The James New York NoMad hotel is offering new room service items designed not only to feed but to relax its guests.

The luxury hotel tapped famed cannabis chef Andrea Drummer to design a CBD-infused menu. CBD, or cannabidiol, is a chemical component of the cannabis plant, usually hemp. It is a non-psychoactive chemical compound, which means it won’t give you the same kind of high that THC-laced marijuana does.

CBD is increasingly popping up in oils, gums, bath scrubs, body lotions, lip balms, and more. Now, chefs across the country are using it in dishes for its potential health benefits, which some studies have shown could include treating pain, inflammation, anxiety, insomnia, and seizures.

“There’s a misconception about cannabis and CBD users,” says Drummer, a graduate of Le Cordon Bleu who is based in California. “We’re understanding more of the health benefits of CBD.”

Recreational marijuana is now legal in nine states, while medical marijuana is legal in 30. Laws regarding CBD vary state by state, or in many cases, are quite unclear. Recreational marijuana is not legal in New York, but industrial hemp is, and the CBD market is taking off as a result. While marijuana is legal in California, the state this summer decided that the use of industrial hemp as a source of CBD in food should be prohibited for now.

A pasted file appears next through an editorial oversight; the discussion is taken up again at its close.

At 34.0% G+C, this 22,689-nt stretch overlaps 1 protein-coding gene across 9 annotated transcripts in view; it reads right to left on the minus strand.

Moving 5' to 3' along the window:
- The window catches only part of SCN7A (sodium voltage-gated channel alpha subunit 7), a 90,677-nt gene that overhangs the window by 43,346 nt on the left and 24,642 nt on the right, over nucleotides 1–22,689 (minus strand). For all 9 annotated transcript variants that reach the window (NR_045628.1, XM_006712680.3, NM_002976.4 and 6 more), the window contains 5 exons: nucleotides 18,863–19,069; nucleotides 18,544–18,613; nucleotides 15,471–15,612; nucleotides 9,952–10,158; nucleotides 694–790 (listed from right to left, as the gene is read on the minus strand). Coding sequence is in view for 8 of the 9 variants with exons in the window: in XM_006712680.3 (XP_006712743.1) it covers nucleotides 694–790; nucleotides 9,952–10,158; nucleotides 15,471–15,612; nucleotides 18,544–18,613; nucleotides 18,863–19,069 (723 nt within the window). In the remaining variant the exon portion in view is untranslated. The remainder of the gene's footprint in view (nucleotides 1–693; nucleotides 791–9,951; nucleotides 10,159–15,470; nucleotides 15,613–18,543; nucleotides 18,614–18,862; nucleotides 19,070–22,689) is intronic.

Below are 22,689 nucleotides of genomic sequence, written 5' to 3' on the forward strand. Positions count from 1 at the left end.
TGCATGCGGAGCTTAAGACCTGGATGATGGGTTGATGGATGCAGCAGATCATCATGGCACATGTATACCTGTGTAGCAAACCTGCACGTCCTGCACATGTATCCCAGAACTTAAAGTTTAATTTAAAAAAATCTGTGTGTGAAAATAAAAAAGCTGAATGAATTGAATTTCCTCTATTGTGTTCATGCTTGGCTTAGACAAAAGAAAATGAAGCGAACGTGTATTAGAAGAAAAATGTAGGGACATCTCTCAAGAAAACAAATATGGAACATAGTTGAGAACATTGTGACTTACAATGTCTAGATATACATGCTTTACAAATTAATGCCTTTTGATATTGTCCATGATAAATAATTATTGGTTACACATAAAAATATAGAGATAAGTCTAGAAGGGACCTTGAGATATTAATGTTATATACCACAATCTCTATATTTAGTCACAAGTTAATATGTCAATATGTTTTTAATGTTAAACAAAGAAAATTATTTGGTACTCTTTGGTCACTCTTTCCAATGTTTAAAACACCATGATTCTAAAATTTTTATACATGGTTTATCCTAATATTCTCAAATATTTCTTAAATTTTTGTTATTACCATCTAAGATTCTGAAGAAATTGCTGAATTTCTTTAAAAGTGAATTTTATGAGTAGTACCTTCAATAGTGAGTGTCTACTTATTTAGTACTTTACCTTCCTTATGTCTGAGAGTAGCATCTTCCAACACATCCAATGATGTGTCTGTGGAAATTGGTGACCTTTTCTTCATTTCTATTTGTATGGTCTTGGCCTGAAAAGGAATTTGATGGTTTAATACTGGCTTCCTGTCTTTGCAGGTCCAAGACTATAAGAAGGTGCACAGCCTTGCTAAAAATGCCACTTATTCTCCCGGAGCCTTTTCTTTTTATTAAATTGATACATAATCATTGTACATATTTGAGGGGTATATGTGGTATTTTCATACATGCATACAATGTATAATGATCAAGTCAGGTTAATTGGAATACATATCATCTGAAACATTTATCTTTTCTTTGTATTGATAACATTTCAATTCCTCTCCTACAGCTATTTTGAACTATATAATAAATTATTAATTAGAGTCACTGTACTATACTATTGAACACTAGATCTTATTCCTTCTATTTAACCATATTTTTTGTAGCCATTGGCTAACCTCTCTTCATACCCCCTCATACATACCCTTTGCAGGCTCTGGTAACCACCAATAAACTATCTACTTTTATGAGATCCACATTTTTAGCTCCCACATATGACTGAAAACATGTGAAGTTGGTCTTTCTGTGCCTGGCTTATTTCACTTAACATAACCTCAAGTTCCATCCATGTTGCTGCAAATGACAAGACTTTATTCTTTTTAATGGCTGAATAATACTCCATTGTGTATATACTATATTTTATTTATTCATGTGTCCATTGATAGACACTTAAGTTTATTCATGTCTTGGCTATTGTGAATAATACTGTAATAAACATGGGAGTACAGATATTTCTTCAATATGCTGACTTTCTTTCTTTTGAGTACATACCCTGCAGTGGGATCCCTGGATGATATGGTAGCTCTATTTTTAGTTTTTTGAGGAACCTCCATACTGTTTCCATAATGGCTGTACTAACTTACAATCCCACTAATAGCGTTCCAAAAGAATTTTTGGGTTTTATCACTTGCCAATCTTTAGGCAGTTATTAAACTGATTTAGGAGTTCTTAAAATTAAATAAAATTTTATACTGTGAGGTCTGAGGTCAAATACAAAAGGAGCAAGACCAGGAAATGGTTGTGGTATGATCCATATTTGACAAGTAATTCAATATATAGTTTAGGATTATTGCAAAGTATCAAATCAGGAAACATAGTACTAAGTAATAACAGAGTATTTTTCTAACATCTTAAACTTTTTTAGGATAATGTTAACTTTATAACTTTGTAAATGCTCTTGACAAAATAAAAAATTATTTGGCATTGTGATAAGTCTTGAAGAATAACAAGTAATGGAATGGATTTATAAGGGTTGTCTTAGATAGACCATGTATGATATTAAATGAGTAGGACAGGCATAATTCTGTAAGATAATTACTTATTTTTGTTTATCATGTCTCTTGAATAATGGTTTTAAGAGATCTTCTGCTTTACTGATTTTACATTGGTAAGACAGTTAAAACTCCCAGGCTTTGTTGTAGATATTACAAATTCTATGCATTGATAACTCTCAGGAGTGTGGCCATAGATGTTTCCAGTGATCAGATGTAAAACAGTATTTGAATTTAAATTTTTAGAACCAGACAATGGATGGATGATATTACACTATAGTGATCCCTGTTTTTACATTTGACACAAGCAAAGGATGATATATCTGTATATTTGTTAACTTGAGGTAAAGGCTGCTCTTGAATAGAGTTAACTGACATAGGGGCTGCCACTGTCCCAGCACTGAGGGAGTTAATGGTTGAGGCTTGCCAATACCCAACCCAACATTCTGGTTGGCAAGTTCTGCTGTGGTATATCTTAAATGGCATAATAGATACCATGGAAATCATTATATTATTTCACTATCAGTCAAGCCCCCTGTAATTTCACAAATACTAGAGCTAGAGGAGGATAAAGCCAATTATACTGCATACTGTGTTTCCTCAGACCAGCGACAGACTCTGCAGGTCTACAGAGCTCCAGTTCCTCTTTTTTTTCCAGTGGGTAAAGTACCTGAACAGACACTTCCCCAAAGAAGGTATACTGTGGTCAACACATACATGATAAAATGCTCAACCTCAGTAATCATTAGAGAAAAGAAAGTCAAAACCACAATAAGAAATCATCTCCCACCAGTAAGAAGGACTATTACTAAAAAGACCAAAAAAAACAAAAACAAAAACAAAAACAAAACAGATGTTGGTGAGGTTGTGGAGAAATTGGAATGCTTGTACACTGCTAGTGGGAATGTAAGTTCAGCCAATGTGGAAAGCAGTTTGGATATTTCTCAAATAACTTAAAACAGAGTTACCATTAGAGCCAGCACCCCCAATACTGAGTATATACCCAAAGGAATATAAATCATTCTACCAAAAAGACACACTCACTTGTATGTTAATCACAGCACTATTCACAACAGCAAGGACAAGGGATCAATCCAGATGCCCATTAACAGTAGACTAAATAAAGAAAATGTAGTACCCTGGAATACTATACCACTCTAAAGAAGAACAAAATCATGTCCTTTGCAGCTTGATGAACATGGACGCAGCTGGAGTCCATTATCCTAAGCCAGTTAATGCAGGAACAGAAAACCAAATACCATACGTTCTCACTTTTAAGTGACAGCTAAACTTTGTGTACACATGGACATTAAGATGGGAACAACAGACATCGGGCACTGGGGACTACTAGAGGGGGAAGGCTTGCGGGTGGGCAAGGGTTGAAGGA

In New York, The James’ room service menu has spicy meatballs with 15 mg of CBD, a butter lettuce salad with 20 mg, an olive tapenade with 16.6 mg, potato tots with 10 mg each, and an ice cream sundae with 20 mg. The hotel also offers a bottle of CBD Living Water.

The items don’t come cheap: They range from $14 for the ice cream sundae or olive tapenade duo to $32 for the spicy meatballs.

Other examples of restaurants and cafes that have added CBD to their menus:

  • Monarch and the Milkweed, a restaurant in Burlington, Vermont, has a line of CBD-infused sweets on its menu. Items include “Little Chocolate Smoke Toke,” an Applewood spoked crunchy praline and cinnamon-filled dark chocolate truffle with 50 mg of CBD; the “Evergreen Buddy,” a pine needle fondant-filled dark chocolate truffle with 50 mg of CBD; and the “HazelBonBon,” a milk chocolate hazelnut praline bar wrapped in gold foil with 20 mg of CBD.
  • Fuel, a health-food restaurant chain in Philadelphia, has introduced its "Dream" collection of CBD-infused smoothies. It comes in three flavors: the vegan Berry Dream and Green Dream as well as Orange Dream, which can be regular or vegan. The company plans to develop more CBD-infused food and drinks by next year.